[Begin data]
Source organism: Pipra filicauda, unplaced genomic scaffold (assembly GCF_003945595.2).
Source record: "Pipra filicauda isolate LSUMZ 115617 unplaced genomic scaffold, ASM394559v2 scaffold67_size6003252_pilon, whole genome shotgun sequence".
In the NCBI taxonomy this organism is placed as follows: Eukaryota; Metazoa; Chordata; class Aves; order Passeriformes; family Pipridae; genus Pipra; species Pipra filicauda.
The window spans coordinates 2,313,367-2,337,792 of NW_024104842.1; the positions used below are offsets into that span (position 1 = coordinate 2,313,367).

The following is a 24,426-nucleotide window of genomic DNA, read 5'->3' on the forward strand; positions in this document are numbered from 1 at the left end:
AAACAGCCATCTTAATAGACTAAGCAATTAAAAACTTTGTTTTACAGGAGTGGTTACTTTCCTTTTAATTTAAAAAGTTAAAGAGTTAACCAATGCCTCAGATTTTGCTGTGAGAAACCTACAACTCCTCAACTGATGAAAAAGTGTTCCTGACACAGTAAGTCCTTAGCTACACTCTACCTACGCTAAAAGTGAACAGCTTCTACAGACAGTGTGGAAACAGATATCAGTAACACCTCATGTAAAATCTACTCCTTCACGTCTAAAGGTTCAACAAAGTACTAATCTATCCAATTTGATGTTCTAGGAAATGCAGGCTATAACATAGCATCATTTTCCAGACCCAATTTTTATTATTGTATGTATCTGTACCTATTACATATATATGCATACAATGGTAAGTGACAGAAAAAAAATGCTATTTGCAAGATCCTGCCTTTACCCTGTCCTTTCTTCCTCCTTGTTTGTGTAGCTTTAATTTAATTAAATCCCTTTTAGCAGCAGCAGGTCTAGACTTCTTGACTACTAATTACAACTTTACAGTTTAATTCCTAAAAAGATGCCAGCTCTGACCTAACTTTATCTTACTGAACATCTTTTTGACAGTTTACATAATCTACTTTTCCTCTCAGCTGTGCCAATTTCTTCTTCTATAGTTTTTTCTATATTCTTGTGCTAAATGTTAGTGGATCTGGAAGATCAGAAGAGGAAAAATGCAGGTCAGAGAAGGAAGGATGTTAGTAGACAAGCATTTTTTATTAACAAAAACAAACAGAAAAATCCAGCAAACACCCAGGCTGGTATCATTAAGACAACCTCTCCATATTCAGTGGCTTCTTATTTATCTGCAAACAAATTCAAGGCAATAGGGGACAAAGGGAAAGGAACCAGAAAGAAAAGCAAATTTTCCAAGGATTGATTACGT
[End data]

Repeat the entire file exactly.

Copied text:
Source organism: Pipra filicauda, unplaced genomic scaffold (assembly GCF_003945595.2).
Source record: "Pipra filicauda isolate LSUMZ 115617 unplaced genomic scaffold, ASM394559v2 scaffold67_size6003252_pilon, whole genome shotgun sequence".
In the NCBI taxonomy this organism is placed as follows: Eukaryota; Metazoa; Chordata; class Aves; order Passeriformes; family Pipridae; genus Pipra; species Pipra filicauda.
The window spans coordinates 2,313,367-2,337,792 of NW_024104842.1; the positions used below are offsets into that span (position 1 = coordinate 2,313,367).

The following is a 24,426-nucleotide window of genomic DNA, read 5'->3' on the forward strand; positions in this document are numbered from 1 at the left end:
AAACAGCCATCTTAATAGACTAAGCAATTAAAAACTTTGTTTTACAGGAGTGGTTACTTTCCTTTTAATTTAAAAAGTTAAAGAGTTAACCAATGCCTCAGATTTTGCTGTGAGAAACCTACAACTCCTCAACTGATGAAAAAGTGTTCCTGACACAGTAAGTCCTTAGCTACACTCTACCTACGCTAAAAGTGAACAGCTTCTACAGACAGTGTGGAAACAGATATCAGTAACACCTCATGTAAAATCTACTCCTTCACGTCTAAAGGTTCAACAAAGTACTAATCTATCCAATTTGATGTTCTAGGAAATGCAGGCTATAACATAGCATCATTTTCCAGACCCAATTTTTATTATTGTATGTATCTGTACCTATTACATATATATGCATACAATGGTAAGTGACAGAAAAAAAATGCTATTTGCAAGATCCTGCCTTTACCCTGTCCTTTCTTCCTCCTTGTTTGTGTAGCTTTAATTTAATTAAATCCCTTTTAGCAGCAGCAGGTCTAGACTTCTTGACTACTAATTACAACTTTACAGTTTAATTCCTAAAAAGATGCCAGCTCTGACCTAACTTTATCTTACTGAACATCTTTTTGACAGTTTACATAATCTACTTTTCCTCTCAGCTGTGCCAATTTCTTCTTCTATAGTTTTTTCTATATTCTTGTGCTAAATGTTAGTGGATCTGGAAGATCAGAAGAGGAAAAATGCAGGTCAGAGAAGGAAGGATGTTAGTAGACAAGCATTTTTTATTAACAAAAACAAACAGAAAAATCCAGCAAACACCCAGGCTGGTATCATTAAGACAACCTCTCCATATTCAGTGGCTTCTTATTTATCTGCAAACAAATTCAAGGCAATAGGGGACAAAGGGAAAGGAACCAGAAAGAAAAGCAAATTTTCCAAGGATTGATTACGT